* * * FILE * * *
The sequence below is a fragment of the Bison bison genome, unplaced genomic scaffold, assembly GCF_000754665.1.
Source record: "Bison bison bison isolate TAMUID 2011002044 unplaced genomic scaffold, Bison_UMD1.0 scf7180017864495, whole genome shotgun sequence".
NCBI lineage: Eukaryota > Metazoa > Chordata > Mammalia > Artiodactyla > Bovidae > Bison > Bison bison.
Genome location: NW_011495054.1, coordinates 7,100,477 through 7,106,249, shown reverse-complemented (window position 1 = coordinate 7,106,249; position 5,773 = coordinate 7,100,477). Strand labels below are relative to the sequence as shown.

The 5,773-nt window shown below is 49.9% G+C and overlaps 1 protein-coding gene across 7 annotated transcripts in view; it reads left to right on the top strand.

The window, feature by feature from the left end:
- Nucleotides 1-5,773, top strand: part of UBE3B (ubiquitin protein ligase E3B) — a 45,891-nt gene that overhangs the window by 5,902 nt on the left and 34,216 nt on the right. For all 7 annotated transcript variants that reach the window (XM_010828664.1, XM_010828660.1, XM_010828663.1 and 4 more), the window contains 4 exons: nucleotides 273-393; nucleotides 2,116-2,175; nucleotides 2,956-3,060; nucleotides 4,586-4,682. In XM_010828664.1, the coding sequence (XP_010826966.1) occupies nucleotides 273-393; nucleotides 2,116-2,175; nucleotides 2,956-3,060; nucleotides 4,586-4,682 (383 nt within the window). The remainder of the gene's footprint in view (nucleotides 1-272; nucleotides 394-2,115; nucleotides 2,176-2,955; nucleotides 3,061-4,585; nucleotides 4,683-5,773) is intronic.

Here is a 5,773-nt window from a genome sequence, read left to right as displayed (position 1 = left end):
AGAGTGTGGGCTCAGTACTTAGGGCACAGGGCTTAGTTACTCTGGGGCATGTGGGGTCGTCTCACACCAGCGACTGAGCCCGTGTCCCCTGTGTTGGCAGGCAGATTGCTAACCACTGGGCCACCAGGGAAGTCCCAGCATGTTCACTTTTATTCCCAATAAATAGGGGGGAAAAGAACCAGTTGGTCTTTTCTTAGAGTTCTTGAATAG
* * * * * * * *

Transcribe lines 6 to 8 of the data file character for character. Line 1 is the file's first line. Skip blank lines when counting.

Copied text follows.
The window, feature by feature from the left end:
- Nucleotides 1-5,773, top strand: part of UBE3B (ubiquitin protein ligase E3B) — a 45,891-nt gene that overhangs the window by 5,902 nt on the left and 34,216 nt on the right. For all 7 annotated transcript variants that reach the window (XM_010828664.1, XM_010828660.1, XM_010828663.1 and 4 more), the window contains 4 exons: nucleotides 273-393; nucleotides 2,116-2,175; nucleotides 2,956-3,060; nucleotides 4,586-4,682. In XM_010828664.1, the coding sequence (XP_010826966.1) occupies nucleotides 273-393; nucleotides 2,116-2,175; nucleotides 2,956-3,060; nucleotides 4,586-4,682 (383 nt within the window). The remainder of the gene's footprint in view (nucleotides 1-272; nucleotides 394-2,115; nucleotides 2,176-2,955; nucleotides 3,061-4,585; nucleotides 4,683-5,773) is intronic.

Here is a 5,773-nt window from a genome sequence, read left to right as displayed (position 1 = left end):